Healthy Dose: Managing Your Own Medical Records

And lastly, make this behavior a habit. Be sure to get the results of every test and procedure as they occur in the future by giving your doctor a self-addressed stamped envelope at each office visit when a test is ordered. This will help remind your doctor of your wish to keep your own copies of records as well.

Follow Up With a Phone Call

But what if you don't get your records in spite of the pleasant tone of your letter? I recommend that you wait three weeks, and then make a follow-up phone call.

If the office staff tells you that it's not the doctor's policy to send patients copies of their records, don't allow yourself to be intimidated. Be polite and persistent. Remind them the information may be critical to future doctors involved in your care, and that you are entitled by law to this information.

There is strength in numbers, and if we all start to ask for what is important to receiving the best possible health care in the future, giving patients copies of their records will become commonplace.

Store all your records in a file folder or three-ring binder. Consider adding divider tabs to separate blood tests, x-ray reports and doctor consultation reports and hospital discharge summaries. For a complete set of helpful forms to include in your medical records, go to www.DrSavard.com and click on Learn how to take charge of your health.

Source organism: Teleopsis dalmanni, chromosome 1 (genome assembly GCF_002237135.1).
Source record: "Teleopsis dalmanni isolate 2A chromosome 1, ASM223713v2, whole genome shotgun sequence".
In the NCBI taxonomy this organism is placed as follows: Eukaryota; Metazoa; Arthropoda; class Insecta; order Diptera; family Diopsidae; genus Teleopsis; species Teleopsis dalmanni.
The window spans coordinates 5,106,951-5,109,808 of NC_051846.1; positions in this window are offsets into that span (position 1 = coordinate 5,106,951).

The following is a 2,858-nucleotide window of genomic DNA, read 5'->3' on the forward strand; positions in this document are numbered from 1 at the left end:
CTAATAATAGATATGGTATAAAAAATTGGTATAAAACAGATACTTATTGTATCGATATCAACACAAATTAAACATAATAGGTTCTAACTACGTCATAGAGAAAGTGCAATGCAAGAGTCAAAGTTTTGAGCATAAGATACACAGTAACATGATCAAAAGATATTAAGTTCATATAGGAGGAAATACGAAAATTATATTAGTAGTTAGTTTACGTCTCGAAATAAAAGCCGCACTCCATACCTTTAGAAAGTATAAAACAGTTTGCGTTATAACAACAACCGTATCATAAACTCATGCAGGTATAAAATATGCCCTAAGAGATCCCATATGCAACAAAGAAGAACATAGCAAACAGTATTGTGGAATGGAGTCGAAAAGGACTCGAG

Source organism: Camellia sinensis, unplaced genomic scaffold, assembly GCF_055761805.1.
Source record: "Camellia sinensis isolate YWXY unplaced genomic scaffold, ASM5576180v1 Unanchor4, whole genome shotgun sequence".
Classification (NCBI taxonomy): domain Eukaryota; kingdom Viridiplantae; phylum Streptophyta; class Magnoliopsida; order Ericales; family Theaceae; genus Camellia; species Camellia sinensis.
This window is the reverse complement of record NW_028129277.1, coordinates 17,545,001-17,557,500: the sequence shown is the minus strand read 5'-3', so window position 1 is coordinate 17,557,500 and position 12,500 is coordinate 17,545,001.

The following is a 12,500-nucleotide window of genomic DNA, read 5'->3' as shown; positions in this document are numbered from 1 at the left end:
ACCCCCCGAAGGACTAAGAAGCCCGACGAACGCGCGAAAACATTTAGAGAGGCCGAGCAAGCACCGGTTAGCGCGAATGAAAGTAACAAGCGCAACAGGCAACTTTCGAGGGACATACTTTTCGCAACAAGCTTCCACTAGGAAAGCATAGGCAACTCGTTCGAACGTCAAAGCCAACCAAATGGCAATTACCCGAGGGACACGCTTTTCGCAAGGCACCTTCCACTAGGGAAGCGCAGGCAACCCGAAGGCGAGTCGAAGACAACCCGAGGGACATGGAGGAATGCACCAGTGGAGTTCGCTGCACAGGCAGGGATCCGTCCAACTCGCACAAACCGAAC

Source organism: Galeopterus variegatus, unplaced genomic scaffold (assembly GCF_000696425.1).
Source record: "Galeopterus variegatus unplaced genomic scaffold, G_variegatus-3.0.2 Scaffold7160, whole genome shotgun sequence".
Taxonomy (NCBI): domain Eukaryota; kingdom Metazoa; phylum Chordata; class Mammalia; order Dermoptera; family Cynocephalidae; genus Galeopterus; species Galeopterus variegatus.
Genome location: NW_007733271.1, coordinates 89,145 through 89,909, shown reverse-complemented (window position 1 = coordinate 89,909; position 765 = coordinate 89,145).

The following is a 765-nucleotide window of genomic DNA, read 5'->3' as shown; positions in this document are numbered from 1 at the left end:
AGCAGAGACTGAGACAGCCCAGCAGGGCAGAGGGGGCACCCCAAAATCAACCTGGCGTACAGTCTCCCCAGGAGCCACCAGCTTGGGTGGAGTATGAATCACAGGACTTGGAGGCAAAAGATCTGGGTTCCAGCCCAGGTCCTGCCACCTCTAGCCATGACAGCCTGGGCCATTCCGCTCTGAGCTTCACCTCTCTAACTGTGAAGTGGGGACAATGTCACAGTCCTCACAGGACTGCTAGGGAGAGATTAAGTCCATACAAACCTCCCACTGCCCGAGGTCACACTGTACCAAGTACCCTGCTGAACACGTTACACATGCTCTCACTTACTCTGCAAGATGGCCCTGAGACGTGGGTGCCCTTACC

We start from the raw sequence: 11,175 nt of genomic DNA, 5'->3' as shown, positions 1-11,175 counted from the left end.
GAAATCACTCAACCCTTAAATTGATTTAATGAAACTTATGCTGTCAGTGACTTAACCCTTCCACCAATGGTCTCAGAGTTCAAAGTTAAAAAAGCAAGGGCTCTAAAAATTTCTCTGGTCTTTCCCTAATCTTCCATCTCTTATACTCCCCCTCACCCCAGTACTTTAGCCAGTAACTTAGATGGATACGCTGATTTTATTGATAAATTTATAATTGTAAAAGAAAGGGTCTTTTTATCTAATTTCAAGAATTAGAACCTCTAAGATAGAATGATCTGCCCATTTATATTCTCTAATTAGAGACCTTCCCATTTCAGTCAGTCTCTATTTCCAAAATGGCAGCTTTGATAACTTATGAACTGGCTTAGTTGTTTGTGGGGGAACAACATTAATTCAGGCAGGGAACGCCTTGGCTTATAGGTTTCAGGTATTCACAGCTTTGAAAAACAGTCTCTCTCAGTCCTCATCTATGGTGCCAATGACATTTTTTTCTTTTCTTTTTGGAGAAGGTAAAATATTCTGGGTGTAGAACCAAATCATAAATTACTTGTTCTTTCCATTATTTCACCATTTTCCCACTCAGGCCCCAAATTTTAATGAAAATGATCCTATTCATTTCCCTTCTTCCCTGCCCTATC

Put your records in an easy-to-locate place such as your kitchen counter or shelf where family or emergency personnel could easily find them. Keeping them handy will also help remind you to take them with you to every doctor appointment, emergency room visit or hospital stay. Showing everyone your vital health information could help your practitioners avoid making mistakes, duplicating unnecessary and costly tests, and not having the information they need to make the most accurate and timely diagnosis.

Have you tried to collect your medical records? I would love to hear your experience. As always, I welcome your questions and comments.

Dr. Marie Savard is an ABC News medical contributor. To learn more about Savard's health management system, download free forms and a sample letter to your doctor, visit http://www.drsavard.com and click on "Learn how to take charge of YOUR health."

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